It is a well-founded rejoicing!
We know, says the apostle, that tribulation works. And he goes on to show how and unto what it works.
First of all, tribulation we know worketh patience. Patience is a spiritual fruit of grace. It is not a natural quality, common to men. Though the natural man under trying circumstances may set his face as steel, stoically feign that he is insensitive to pain, this is nothing more than silent rebellion, indifferent submission, which ends up in the proud boast that he, in distinction from others, is able to endure. Patience, on the other hand, is a grace, peculiar to the children of God, according to which they are enabled to bear up under the burden of suffering because they are wholly subjected to the will of God in their lives. Not only is this grace in evidence when the child of God is called to endure the sufferings of this present time, but also this grace shines forth when he is required to suffer tribulation for Christ’s sake. Then the patient know that all things work for good, and with this confidence they persevere to the end. Tribulation works out to the end.
Secondly, we know that patience too works—it works experience, or, better translated, triedness, approvedness. The latter refers to the state of having been tried and found to be true, genuine.
And thirdly, the apostle says, we know that triedness or approvedness works hope. Hope is expectancy of and longing for the fulfillment of the promise of the glory of God. There is no doubt in hope as the Bible speaks of it. When man speaks of hope there is in that speech always an element of doubt. When we say, for example, that we hope to do this or that, we imply that we are not sure we will do it. Something may happen that may make the doing impossible. But the Word of God speaking of, hope has in mind something that is absolutely sure and certain.
So it becomes abundantly clear that tribulation cannot rob us of our hope, but it accomplishes the very opposite—it strengthens and quickens our hope. So, too, it becomes evident that our rejoicing in tribulation has a solid basis. It rests not on feeling, or fickle emotion, but on the certain knowledge of faith.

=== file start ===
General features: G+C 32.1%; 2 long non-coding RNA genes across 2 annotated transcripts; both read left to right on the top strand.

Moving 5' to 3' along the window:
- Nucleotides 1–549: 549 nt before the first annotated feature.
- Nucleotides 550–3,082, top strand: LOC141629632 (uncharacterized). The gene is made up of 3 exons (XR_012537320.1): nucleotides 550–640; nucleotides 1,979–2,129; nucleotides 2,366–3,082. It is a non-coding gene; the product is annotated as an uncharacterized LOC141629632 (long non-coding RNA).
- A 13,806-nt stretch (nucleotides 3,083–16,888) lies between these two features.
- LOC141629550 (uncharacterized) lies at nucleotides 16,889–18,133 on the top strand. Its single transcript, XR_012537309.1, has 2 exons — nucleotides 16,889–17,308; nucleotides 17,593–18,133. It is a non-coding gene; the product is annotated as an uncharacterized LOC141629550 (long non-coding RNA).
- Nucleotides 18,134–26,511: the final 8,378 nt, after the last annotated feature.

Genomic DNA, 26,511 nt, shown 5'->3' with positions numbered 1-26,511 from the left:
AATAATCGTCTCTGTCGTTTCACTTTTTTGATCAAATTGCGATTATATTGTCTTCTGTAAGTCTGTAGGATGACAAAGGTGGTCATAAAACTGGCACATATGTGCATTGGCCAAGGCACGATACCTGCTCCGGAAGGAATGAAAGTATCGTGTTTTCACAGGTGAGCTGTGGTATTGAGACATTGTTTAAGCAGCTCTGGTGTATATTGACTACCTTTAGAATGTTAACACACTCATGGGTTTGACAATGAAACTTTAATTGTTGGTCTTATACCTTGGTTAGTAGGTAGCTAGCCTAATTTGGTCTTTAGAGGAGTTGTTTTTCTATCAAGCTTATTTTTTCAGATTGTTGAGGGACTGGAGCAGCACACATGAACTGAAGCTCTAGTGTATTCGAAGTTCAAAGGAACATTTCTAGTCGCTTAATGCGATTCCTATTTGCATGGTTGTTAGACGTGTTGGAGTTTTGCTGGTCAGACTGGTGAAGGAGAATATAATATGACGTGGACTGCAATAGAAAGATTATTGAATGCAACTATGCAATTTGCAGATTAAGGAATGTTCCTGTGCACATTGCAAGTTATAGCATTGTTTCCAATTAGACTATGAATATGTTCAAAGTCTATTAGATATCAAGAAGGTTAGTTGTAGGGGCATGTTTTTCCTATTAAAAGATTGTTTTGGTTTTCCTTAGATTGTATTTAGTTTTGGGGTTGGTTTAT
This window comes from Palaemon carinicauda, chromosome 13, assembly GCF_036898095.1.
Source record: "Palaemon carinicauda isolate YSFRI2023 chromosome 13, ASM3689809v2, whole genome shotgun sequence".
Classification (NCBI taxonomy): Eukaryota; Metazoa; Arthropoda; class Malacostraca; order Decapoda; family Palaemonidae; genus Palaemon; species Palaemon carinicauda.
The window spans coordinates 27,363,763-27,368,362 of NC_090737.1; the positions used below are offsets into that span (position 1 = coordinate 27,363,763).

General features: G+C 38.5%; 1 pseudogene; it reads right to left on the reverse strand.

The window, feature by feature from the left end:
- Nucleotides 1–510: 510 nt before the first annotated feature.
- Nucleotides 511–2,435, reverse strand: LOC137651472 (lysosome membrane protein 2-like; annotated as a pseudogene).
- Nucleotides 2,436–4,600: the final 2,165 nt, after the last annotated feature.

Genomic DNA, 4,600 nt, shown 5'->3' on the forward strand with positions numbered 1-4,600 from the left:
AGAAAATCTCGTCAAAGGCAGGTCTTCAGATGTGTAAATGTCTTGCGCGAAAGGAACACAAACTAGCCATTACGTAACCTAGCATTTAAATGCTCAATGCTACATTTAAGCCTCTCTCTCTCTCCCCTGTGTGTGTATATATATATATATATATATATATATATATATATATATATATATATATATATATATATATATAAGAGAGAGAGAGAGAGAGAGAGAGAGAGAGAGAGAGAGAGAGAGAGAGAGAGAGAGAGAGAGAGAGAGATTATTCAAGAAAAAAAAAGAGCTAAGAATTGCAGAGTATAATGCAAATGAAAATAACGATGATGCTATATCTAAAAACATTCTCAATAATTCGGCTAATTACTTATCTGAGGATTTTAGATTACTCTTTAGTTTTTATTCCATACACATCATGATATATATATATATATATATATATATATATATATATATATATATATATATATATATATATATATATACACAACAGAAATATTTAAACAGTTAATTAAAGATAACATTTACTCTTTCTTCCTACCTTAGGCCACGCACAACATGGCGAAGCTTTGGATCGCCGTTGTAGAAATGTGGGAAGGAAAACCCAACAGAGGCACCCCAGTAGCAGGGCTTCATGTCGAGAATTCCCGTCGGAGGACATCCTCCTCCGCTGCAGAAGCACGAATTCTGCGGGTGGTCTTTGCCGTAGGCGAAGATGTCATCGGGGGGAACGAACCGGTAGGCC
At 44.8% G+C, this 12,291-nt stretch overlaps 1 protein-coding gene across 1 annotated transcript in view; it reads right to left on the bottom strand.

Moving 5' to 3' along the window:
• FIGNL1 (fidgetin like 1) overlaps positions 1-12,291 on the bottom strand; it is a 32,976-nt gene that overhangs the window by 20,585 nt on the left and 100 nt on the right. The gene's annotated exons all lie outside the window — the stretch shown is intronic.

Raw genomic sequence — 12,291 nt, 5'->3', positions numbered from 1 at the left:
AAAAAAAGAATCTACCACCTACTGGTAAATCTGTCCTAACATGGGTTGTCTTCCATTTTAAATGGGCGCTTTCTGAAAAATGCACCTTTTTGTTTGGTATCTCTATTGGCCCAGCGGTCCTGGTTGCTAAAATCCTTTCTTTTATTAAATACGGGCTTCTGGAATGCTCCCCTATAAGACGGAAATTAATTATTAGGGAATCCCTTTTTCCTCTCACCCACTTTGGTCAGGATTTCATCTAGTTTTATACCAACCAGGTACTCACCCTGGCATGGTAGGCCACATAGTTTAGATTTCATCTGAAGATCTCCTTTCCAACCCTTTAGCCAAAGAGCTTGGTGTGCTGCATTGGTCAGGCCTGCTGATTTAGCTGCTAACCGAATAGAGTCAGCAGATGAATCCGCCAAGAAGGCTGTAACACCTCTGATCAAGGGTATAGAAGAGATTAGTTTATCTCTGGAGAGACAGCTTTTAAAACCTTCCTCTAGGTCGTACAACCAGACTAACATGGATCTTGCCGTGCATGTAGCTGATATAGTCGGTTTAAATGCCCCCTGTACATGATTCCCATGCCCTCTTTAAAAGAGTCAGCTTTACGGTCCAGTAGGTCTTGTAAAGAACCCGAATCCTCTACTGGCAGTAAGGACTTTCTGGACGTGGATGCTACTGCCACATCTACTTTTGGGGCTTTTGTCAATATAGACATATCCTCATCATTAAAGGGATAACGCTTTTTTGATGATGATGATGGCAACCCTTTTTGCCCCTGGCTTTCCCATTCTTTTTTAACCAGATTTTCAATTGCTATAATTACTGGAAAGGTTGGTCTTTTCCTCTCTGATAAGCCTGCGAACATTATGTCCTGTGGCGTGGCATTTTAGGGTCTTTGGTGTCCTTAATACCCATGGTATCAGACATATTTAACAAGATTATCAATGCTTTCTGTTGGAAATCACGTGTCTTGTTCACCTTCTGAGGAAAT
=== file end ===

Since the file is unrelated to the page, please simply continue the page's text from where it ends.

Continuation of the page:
We know, says the apostle, that tribulation works. And it works because God works in the tribulation in us. He it is that causes tribulation to work out in our lives the grace of patience. He causes the grace of patience to work out in our experience approvedness, so that we know we stand before God as the objects of His approval. He makes the approvedness to establish within our breasts the grace of hope. Fact of the matter is, the more we suffer the tribulation the more our hope of glory flourishes.
Our knowledge therefore is not merely theoretical, something we learn about through instruction, but it is the knowledge of experience. Through the experience we understand God works in us the hope of glory.
And that hope, the apostle says, maketh not ashamed.
And that means our rejoicing in the hope of glory is not something which in the end brings us to disappointment. Not so is it that we rejoice in vain when we rejoice in the hope of the glory of God. Positively it means we shall have that for which we hope.
How terrible that would be were we at last to be ashamed!
Imagine, boasting in the hope of glory, and then even boasting in tribulation because we know that tribulation works to bring us to that glory—and then when we expect to enter into the perfection of that glory, there would be none! What a disillusionment that would be! Not only would God’s promise of eternal glory fail, but all our suffering in tribulation would be vain, good for nothing.
But so it will never be!
We shall never be ashamed!
And why are we so certain of this? Not only because the hope is real. Not only because we are assured that tribulation works to bring us to that glory. But to this the apostle adds: because the love of God is shed abroad in our hearts by the Holy Ghost which He has given us.
Not our love for Him, but His love for us!
O, indeed, we love Him, but only because He first loved us. And His love became manifested when He gave His Only Begotten Son unto the death of the cross for us. While we were yet sinners, Christ died for us, and thereby brought about our justification before God. In His glorious resurrection He attested to our complete innocence. In His love He has chosen us in Christ Jesus before the foundation of the world, has justified us, called us out of darkness into His marvelous light, sanctifies us, and will glorify us. And that love He now sheds abroad in our hearts when the Spirit of Christ takes up His abode within us.
The apostle, so it appears, already anticipates what he is going to say about this love when he would come to the eighth chapter, of this epistle. From it we can never be separated. Neither life nor death, nor angels, nor principalities, nor powers, nor things present, nor things to come, nor height, nor depth, nor any other creature shall be able to separate us from the love of God which is in Christ Jesus our Lord. Love, that spiritual bond of perfection, shall remain intact in us, and never let us go, not even in the darkest hour of tribulation.
Therefore we shall never come to shame, to utter disappointment, when we hope for glory. And therefore we also glory in tribulation because we experience how it works to bring us to that glory.
Never shall we be ashamed!
Forever we shall bathe in the perfections God has prepared for all His children in Christ Jesus our Lord, and which now in principle He works in our heart through the Holy Spirit He has given us.
So also God shall be glorified when He shall behold in us all His perfections!